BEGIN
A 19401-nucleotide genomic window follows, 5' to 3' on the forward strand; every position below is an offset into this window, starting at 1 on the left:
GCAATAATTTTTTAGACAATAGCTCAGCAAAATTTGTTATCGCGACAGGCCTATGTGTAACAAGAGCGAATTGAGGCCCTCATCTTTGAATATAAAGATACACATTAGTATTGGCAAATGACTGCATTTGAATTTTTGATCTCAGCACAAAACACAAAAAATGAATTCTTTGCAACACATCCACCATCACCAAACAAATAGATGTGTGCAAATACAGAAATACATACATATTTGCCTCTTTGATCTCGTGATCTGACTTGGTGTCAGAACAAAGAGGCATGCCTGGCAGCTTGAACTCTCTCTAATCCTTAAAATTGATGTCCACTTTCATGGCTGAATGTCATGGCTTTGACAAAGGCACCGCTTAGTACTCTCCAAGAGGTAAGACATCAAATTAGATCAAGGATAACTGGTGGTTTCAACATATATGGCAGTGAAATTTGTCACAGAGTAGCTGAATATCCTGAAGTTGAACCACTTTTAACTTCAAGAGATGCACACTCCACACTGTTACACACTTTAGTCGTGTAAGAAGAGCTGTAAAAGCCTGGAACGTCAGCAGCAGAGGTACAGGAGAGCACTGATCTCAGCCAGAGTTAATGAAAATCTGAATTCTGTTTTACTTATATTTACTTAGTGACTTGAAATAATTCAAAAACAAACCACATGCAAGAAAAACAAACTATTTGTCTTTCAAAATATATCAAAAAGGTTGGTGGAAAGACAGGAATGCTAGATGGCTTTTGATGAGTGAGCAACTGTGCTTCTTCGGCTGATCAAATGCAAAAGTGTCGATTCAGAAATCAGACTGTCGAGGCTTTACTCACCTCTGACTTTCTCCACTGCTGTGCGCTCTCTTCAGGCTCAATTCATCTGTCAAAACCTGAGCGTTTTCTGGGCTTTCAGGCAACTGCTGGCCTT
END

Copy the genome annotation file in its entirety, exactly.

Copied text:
A 19401-nucleotide genomic window follows, 5' to 3' on the forward strand; every position below is an offset into this window, starting at 1 on the left:
GCAATAATTTTTTAGACAATAGCTCAGCAAAATTTGTTATCGCGACAGGCCTATGTGTAACAAGAGCGAATTGAGGCCCTCATCTTTGAATATAAAGATACACATTAGTATTGGCAAATGACTGCATTTGAATTTTTGATCTCAGCACAAAACACAAAAAATGAATTCTTTGCAACACATCCACCATCACCAAACAAATAGATGTGTGCAAATACAGAAATACATACATATTTGCCTCTTTGATCTCGTGATCTGACTTGGTGTCAGAACAAAGAGGCATGCCTGGCAGCTTGAACTCTCTCTAATCCTTAAAATTGATGTCCACTTTCATGGCTGAATGTCATGGCTTTGACAAAGGCACCGCTTAGTACTCTCCAAGAGGTAAGACATCAAATTAGATCAAGGATAACTGGTGGTTTCAACATATATGGCAGTGAAATTTGTCACAGAGTAGCTGAATATCCTGAAGTTGAACCACTTTTAACTTCAAGAGATGCACACTCCACACTGTTACACACTTTAGTCGTGTAAGAAGAGCTGTAAAAGCCTGGAACGTCAGCAGCAGAGGTACAGGAGAGCACTGATCTCAGCCAGAGTTAATGAAAATCTGAATTCTGTTTTACTTATATTTACTTAGTGACTTGAAATAATTCAAAAACAAACCACATGCAAGAAAAACAAACTATTTGTCTTTCAAAATATATCAAAAAGGTTGGTGGAAAGACAGGAATGCTAGATGGCTTTTGATGAGTGAGCAACTGTGCTTCTTCGGCTGATCAAATGCAAAAGTGTCGATTCAGAAATCAGACTGTCGAGGCTTTACTCACCTCTGACTTTCTCCACTGCTGTGCGCTCTCTTCAGGCTCAATTCATCTGTCAAAACCTGAGCGTTTTCTGGGCTTTCAGGCAACTGCTGGCCTT